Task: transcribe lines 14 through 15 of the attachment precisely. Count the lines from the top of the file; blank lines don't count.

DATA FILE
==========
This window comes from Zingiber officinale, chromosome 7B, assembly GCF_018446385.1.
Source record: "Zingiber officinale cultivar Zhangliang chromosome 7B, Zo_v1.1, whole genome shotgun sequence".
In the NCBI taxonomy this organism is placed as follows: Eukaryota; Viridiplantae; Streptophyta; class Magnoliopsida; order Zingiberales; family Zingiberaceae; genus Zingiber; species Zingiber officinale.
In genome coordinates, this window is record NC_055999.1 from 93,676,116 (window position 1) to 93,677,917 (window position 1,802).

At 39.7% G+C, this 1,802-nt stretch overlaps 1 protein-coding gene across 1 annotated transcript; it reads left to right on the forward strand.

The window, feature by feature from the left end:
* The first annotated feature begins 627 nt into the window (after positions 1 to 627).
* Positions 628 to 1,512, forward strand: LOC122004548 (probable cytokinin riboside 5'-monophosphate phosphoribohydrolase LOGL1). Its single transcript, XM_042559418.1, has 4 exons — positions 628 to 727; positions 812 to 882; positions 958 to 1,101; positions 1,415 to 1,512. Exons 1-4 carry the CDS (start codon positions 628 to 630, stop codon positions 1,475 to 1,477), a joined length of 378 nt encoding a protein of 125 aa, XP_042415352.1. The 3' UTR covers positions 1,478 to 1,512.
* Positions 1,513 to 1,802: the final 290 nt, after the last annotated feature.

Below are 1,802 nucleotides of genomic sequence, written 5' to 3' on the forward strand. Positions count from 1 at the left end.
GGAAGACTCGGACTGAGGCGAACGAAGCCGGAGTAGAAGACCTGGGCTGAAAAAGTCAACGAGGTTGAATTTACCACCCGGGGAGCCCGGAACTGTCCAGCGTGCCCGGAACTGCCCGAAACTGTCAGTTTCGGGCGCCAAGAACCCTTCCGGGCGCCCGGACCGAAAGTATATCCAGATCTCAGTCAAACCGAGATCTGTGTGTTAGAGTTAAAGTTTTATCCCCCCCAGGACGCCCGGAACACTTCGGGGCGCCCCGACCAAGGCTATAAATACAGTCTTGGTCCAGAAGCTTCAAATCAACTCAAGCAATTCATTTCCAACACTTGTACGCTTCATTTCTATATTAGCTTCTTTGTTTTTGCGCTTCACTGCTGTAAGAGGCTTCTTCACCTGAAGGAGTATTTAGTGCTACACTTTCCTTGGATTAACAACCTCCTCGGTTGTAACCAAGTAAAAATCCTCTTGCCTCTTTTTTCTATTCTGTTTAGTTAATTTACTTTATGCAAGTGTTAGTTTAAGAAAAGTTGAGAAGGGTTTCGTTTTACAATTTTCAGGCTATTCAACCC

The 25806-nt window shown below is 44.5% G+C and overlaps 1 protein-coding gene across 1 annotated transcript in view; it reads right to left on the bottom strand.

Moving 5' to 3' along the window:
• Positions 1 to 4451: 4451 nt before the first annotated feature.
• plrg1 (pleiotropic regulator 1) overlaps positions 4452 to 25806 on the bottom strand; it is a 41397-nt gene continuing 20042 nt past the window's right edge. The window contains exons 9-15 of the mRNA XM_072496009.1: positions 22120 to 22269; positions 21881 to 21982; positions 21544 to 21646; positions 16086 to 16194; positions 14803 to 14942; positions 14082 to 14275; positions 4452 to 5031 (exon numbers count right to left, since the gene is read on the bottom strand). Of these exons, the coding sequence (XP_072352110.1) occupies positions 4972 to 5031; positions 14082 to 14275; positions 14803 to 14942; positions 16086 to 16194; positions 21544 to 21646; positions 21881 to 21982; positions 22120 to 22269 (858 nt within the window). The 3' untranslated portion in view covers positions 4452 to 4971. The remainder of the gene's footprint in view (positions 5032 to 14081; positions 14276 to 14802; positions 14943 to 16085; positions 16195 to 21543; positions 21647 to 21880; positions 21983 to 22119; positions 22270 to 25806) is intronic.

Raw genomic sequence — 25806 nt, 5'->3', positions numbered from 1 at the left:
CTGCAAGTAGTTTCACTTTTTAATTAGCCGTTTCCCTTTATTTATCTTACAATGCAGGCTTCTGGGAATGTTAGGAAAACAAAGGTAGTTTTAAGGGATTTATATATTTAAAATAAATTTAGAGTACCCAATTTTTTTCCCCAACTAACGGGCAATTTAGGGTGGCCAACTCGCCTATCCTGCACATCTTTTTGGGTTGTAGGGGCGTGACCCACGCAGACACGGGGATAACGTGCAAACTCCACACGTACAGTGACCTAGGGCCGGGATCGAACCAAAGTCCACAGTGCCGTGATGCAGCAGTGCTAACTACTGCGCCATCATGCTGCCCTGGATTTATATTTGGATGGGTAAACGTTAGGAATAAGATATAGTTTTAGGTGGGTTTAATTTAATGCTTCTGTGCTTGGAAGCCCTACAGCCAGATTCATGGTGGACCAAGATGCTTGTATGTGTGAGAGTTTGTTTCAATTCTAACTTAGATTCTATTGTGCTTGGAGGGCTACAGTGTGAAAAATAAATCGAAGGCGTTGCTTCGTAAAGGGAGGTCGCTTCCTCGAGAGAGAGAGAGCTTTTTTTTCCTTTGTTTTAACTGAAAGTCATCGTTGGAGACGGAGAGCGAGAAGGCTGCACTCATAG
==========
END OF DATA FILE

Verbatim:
• Positions 1 to 4451: 4451 nt before the first annotated feature.
• plrg1 (pleiotropic regulator 1) overlaps positions 4452 to 25806 on the bottom strand; it is a 41397-nt gene continuing 20042 nt past the window's right edge. The window contains exons 9-15 of the mRNA XM_072496009.1: positions 22120 to 22269; positions 21881 to 21982; positions 21544 to 21646; positions 16086 to 16194; positions 14803 to 14942; positions 14082 to 14275; positions 4452 to 5031 (exon numbers count right to left, since the gene is read on the bottom strand). Of these exons, the coding sequence (XP_072352110.1) occupies positions 4972 to 5031; positions 14082 to 14275; positions 14803 to 14942; positions 16086 to 16194; positions 21544 to 21646; positions 21881 to 21982; positions 22120 to 22269 (858 nt within the window). The 3' untranslated portion in view covers positions 4452 to 4971. The remainder of the gene's footprint in view (positions 5032 to 14081; positions 14276 to 14802; positions 14943 to 16085; positions 16195 to 21543; positions 21647 to 21880; positions 21983 to 22119; positions 22270 to 25806) is intronic.